As the New York City public advocate, I feel a sense of urgency about the challenges facing our communities. Every day, I try to help New Yorkers take on these challenges, particularly the ones affecting our most vulnerable. But over the last three years, I have seen our city make major progress. And Mayor Bill de Blasio deserves credit.
From implementing Universal Pre-Kindergarten to significantly reducing stop-and-frisk to empowering workers, Mayor de Blasio has moved our city forward in real, meaningful ways. At the core of his work, Mayor de Blasio has focused on improving conditions for the working men and women who make our city run.
For these individuals, ten dollars an hour is not a livable wage. That's why the mayor raised the minimum wage for tens of thousands of city workers and contractors. He also knows that our workers need employment protections and policies that allow them to both work and be caretakers. So he expanded the Paid Sick Leave law to ensure that 500,000 additional workers were covered. City workers no longer have to make the impossible decision between caring for a loved one and putting food on the table.
At the end of the day, no matter how much we raise the minimum wage or offer these protections, our families will still be held back if women continue to earn less than their male counterparts. We know that women, especially women of color, earn significantly less despite performing the same work. In an effort to close this pervasive wage gap, Mayor de Blasio signed into law a bill that I introduced that bans employers from asking any job applicant for their previous salary information. The use of salary history to determine compensation perpetuates a dangerous cycle of underpayment that follows women from job to job and even cheats them out of their retirement benefits. By taking the step to ban this practice, Mayor de Blasio is helping to end the cycle of pay inequity and level the playing field for all workers.
When Mayor de Blasio took office in 2014, New York City had only 20,000 free, full day, pre-k seats. Today, we have universal Pre-k. Every four-year-old child in New York City has access to this early childhood education that is so critical to their long-term success, and our parents have much-needed care.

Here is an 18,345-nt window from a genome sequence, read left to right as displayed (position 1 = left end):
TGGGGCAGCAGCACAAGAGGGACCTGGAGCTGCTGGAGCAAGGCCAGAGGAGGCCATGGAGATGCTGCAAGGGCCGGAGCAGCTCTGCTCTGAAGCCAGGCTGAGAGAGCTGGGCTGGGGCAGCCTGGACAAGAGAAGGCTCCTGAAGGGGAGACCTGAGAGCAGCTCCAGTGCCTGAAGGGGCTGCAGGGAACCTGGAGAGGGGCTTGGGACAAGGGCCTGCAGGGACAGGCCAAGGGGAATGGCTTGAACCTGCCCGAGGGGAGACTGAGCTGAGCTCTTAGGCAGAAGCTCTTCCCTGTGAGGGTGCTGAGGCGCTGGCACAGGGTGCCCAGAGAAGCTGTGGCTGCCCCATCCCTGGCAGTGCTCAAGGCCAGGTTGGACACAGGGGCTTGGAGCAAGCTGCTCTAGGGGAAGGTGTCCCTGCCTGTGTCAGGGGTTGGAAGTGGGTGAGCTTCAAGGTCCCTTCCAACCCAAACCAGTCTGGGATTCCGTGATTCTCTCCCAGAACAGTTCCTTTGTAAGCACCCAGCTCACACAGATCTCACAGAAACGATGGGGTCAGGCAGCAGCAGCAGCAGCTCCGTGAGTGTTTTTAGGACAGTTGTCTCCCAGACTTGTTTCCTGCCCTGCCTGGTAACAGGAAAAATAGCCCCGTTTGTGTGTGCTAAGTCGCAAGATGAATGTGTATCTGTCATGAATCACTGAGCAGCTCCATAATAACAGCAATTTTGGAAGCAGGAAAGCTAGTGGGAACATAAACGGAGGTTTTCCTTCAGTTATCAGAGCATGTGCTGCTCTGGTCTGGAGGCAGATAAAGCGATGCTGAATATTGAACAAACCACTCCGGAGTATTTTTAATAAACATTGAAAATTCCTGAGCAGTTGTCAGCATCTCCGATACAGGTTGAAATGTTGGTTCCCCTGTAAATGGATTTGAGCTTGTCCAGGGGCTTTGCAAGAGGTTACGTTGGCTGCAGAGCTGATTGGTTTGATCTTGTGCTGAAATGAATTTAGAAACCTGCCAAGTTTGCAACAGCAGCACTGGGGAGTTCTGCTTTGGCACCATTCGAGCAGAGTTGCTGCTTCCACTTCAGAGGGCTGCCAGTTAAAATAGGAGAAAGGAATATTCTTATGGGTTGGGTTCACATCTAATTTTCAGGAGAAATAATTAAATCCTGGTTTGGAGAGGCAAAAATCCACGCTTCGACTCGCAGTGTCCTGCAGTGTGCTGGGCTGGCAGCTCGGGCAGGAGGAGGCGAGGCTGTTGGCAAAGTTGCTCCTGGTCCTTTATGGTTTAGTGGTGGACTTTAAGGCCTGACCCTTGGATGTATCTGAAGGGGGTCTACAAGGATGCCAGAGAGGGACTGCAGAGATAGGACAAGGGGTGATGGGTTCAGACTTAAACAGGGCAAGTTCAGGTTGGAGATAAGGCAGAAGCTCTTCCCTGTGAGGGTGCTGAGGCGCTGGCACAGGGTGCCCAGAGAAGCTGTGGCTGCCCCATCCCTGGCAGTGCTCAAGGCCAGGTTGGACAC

With so many New Yorkers being priced out of their own neighborhoods, the mayor has also made preserving and expanding affordable housing a top priority. I've been proud to work with Mayor de Blasio to take on bad landlords through my “Worst Landlords” watchlist and new enforcement measures that lead to safer apartment buildings. During his first term, New York City saw a first ever rent-freeze for rent stabilized apartments, two years in a row.
The mayor has also fulfilled his promise to end stop-and-frisk abuses and start a new era of community policing that builds bridges between our police officers and the communities they serve. This new approach includes the implementation of body-worn cameras for NYPD officers – a major accountability and transparency measure that I was proud to champion.
All of this doesn’t mean that I always agree with the mayor (I’ve got lawsuits against his administration to prove it!). In fact, any great leader understands that dissent isn’t a threat; it’s an opportunity to benefit from a different perspective.
But if we look ahead to the next four years, it is clear that Mayor de Blasio will keep working to expand opportunities for working people, protect our city from the Trump Administration’s assaults, and make New York more equitable and fair for all. I'm proud to endorse Mayor de Blasio and look forward to working with him for years to come.
Letitia James is the public advocate for New York City.
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